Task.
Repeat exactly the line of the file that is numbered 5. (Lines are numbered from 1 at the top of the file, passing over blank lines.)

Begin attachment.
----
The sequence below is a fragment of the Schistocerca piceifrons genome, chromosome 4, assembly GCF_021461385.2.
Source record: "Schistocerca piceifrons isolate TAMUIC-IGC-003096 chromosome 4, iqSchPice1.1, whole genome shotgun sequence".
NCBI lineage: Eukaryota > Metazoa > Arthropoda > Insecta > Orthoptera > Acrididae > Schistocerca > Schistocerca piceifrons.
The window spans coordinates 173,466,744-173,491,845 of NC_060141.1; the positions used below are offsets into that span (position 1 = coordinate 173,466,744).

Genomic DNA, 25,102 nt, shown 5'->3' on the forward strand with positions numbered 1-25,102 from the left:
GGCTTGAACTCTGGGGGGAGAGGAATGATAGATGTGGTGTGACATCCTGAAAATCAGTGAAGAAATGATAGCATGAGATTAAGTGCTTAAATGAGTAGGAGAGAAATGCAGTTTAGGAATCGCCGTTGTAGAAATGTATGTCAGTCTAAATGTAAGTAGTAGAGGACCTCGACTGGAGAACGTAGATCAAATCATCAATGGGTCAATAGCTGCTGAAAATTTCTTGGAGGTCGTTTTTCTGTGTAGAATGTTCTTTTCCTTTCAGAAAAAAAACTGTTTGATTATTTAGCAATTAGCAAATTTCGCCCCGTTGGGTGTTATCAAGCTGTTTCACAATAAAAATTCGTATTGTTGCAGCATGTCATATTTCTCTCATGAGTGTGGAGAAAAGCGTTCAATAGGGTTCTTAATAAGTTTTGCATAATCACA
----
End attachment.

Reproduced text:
Genomic DNA, 25,102 nt, shown 5'->3' on the forward strand with positions numbered 1-25,102 from the left: